Education, epistemic virtues, and the power of toleration

Johannes Drerup*

*Corresponding author for this work

Research output: Contribution to JournalArticleAcademicpeer-review

Abstract

Toleration is usually regarded as a pivotal democratic virtue that should be cultivated in the educational systems of liberal democracies. The concept of toleration, however, is marked by deep ambivalence. Power-theoretical criticisms of toleration as a political and educational ideal have emphasized that discourses of toleration are entangled with societal power struggles, and tend to naturalize social hierarchies and reify individual and collective identities. Given this criticism, toleration refers not just to justificatory problems concerning the limits of political or pedagogical authority, or to the peaceful negotiation of conflicts that pervade pluralistic societies. On the contrary, toleration itself seems to create and perpetuate precisely those political conflicts that it is meant to contain. This contribution develops a defence of toleration as a coherent and sound aim of public education and as a democratic virtue against the power-theoretical critique.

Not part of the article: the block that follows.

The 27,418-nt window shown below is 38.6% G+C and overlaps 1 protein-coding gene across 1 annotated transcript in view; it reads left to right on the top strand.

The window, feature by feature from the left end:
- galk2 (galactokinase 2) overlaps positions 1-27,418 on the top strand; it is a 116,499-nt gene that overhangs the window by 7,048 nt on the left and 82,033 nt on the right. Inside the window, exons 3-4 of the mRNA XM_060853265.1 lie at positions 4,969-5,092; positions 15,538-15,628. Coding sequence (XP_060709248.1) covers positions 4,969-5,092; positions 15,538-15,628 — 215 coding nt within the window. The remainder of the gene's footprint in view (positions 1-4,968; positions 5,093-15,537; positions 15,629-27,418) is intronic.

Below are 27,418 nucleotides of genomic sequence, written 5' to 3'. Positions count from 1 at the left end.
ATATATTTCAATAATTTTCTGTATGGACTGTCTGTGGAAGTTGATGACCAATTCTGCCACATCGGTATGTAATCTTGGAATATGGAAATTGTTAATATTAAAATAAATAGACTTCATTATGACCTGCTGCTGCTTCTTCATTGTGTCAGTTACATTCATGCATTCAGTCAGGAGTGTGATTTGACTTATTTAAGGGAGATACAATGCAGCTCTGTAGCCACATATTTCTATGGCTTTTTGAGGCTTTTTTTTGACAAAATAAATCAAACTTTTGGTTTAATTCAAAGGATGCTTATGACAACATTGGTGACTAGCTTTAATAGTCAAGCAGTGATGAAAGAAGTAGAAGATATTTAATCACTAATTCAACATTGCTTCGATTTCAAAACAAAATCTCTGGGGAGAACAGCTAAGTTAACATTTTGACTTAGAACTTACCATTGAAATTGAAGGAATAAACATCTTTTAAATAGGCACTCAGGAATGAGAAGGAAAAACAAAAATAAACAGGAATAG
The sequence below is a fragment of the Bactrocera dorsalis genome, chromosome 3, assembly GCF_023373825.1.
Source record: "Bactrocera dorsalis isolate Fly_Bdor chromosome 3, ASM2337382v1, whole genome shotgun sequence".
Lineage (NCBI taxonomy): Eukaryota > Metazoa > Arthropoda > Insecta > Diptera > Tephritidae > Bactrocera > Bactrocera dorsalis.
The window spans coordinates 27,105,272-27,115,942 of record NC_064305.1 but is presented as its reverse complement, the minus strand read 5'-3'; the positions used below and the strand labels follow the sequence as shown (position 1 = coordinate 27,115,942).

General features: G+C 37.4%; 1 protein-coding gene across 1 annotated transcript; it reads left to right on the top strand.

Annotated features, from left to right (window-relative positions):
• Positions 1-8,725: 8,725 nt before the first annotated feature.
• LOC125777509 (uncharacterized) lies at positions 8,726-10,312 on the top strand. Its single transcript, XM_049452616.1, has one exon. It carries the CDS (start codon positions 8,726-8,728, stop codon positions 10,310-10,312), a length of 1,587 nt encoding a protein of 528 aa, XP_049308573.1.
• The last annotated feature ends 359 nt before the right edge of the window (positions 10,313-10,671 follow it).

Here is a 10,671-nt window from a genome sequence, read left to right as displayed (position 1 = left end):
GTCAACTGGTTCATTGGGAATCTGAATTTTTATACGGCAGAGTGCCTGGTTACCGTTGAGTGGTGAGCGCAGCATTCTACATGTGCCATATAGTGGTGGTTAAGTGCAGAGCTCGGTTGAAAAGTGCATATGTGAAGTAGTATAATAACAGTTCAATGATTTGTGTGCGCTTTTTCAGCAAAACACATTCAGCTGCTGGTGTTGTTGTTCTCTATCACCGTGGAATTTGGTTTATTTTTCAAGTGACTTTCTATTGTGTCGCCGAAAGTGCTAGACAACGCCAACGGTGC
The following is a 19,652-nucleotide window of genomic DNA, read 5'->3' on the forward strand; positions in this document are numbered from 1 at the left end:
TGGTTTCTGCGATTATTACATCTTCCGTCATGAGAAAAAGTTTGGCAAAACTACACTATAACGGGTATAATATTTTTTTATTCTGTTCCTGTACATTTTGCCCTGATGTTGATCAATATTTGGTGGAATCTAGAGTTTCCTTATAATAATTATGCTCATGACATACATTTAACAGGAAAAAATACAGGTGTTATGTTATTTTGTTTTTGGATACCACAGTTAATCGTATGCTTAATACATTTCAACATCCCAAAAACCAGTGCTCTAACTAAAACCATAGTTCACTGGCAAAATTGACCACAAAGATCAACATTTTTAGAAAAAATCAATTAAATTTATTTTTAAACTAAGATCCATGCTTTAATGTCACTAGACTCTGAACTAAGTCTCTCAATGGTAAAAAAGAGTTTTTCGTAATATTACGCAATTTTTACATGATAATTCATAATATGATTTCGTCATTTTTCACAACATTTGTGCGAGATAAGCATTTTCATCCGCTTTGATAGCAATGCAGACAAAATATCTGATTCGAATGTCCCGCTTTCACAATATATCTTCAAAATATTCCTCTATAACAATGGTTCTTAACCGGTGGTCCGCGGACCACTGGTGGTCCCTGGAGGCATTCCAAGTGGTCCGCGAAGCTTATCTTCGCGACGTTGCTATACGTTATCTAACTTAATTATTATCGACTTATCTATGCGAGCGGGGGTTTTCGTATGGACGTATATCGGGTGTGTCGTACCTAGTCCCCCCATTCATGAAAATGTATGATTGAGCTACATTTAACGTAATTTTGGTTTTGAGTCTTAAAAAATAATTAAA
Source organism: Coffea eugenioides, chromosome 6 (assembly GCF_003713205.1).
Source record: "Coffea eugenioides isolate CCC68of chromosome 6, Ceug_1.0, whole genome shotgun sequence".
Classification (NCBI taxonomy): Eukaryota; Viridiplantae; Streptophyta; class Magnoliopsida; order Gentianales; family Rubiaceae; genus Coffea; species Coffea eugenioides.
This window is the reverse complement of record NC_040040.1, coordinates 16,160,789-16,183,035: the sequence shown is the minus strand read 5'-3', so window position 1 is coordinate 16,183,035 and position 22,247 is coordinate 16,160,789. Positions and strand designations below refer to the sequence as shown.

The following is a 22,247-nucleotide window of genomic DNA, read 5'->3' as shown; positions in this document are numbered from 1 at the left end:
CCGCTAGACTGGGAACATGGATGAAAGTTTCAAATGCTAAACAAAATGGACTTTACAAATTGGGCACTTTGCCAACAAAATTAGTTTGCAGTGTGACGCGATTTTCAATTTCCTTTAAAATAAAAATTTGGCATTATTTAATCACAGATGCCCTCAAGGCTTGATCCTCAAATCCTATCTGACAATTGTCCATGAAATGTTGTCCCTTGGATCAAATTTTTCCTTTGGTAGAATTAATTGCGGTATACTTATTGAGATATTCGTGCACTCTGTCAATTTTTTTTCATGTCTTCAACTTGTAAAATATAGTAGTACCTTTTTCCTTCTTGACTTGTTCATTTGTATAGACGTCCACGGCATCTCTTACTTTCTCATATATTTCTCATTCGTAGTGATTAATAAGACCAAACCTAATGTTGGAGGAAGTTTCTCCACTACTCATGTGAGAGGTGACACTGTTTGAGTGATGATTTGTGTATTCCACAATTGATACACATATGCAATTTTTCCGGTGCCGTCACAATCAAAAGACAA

Original languageEnglish
JournalCritical Review of International Social and Political Philosophy
DOIs
Publication statusPublished - 1 Jan 2019
Externally publishedYes

Keywords

  • democratic virtue
  • education
  • epistemic virtues
  • power
  • Toleration

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